• that would be good – I’m not around the first week – in USA from mid Sept for 3 weeks. All purely in the mind for you as yet I think? but that is where these things start as a little seed eh?
      Manchester is probably unrecognisable from the city you knew. Some amazing modern buildings plus things like the John Rylands has been done up and opened to the public.

  4. Cool. My intention is to go to Scotland first anyways, and then work my way down. Guy is running the Snowdonia Marathon which I think is the last weekend of October, so it will probably be just before that, and you will be back, hopefully. OMG you’ll be going to NC——–Fall there is SO pretty, but later than Northern Europe.

    Last lived in Manchester 1980, but have been back for various things, Eric Clapton concert, lunch with friends there, shopping in Kendals (is that right, not sure of name now) so not much time to mooch around. Must look up what’s on!

  5. The IWMN is an amazing building – not only visually, but in the way exhibits are presented.

    I defy anyone to go and not shed a tear. On one visit a friend discovered what had happened to a relative who had gone missing in action during World War.

    On another, as we walked around the exhibits the lights dimmed save for a spotlight on a lone soldier dressed in British WW1 uniform who sang an old anti war song (Wilfred Owen I think). It was such a powerful moment that it completely choked me and everyone around me .

    I’ve never been to a museum quite like it.

    • My god that sounds amazing. I think it was around 1991 when we went to the museum in London, and we were awed by the “trench experience” and being able to sit in a “basement” and listen to the sounds of the Blitz as if it was going on outside. Now I am really stoked to go! I so wanted to see the Don McCullin exhibition there earlier this year, but my time was so limited and I didn’t want to rush. Now I’m glad I didn’t try to go, because that plus the place itself would have been a total frustration – it was a case of filling 2 or 3 hours between flights. Definitely on my list for October now!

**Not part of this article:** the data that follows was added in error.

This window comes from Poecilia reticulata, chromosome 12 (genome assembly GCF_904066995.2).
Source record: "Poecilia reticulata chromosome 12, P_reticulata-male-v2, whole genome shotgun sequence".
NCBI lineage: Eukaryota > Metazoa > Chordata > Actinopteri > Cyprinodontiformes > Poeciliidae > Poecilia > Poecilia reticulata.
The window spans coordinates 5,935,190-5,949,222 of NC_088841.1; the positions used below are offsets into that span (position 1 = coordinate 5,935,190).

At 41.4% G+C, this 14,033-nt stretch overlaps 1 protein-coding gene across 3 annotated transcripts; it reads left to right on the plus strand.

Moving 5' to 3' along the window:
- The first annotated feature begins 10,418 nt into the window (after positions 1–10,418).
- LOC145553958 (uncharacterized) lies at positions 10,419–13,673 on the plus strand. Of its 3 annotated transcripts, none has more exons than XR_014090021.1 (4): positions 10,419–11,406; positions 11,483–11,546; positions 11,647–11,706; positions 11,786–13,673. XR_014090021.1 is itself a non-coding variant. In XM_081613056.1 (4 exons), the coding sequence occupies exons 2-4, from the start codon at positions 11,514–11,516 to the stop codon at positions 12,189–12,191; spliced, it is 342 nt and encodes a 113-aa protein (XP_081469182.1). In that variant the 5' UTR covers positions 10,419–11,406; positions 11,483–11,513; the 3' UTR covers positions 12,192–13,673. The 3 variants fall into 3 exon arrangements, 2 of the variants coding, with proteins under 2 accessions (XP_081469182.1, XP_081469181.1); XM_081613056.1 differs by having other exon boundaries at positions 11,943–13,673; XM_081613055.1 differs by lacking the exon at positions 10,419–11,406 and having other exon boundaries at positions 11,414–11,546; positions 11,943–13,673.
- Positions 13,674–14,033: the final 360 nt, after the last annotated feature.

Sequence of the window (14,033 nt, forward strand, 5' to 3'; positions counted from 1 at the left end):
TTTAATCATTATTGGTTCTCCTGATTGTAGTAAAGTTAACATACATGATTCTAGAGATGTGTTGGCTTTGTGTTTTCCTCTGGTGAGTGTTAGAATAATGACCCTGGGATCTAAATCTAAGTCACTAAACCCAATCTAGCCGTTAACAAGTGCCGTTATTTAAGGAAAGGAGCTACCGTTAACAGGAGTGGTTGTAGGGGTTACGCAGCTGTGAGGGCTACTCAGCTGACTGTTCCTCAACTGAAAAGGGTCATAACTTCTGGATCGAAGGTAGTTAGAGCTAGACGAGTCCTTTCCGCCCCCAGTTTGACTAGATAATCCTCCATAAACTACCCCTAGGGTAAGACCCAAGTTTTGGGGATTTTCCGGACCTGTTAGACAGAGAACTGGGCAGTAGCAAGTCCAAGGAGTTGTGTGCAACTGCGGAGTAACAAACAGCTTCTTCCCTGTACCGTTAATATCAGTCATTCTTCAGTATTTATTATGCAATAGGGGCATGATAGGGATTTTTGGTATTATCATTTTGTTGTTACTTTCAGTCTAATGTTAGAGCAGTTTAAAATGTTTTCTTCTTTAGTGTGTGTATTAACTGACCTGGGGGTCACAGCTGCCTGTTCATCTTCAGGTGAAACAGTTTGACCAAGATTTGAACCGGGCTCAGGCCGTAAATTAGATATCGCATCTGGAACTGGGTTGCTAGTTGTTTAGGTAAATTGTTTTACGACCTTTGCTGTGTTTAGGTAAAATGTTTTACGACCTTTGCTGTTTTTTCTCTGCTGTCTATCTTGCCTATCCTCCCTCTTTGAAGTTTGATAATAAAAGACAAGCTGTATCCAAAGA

6. hmmm. was kind of leaving you to have that mind blowing experience without prior knowledge!!!
    it is quite unlike any other museum I know for the way you are shown the ‘films’. the themes and films change constantly so you always come across something new. my last visit was more poignant than usual as it was a POW exhibition. my dad spent several years in a Stalag and so I spent most of that visit a dithering wreck BUT still needing to see it. the chance to listen to oral memories of POW’s if you could stand it. one man told of arriving at a camp and a chap shouted out through the fence to come to hut such and such number after processing. when he got there he was given a warm welcome and a cup of tea and a biscuit (you must realise both these were a rare commodity) and saying it was the best cup of tea he ever had in his life! well – that was me done for. the view from the cafe is spectacular – across the water to the Lowry and Media city.

  7. oops should have done a paragraph at the end of that!!

Leave a Reply

Fill in your details below or click an icon to log in: Logo

You are commenting using your account. Log Out /  Change )

Google+ photo

You are commenting using your Google+ account. Log Out /  Change )

Twitter picture

You are commenting using your Twitter account. Log Out /  Change )

Facebook photo

You are commenting using your Facebook account. Log Out /  Change )


Connecting to %s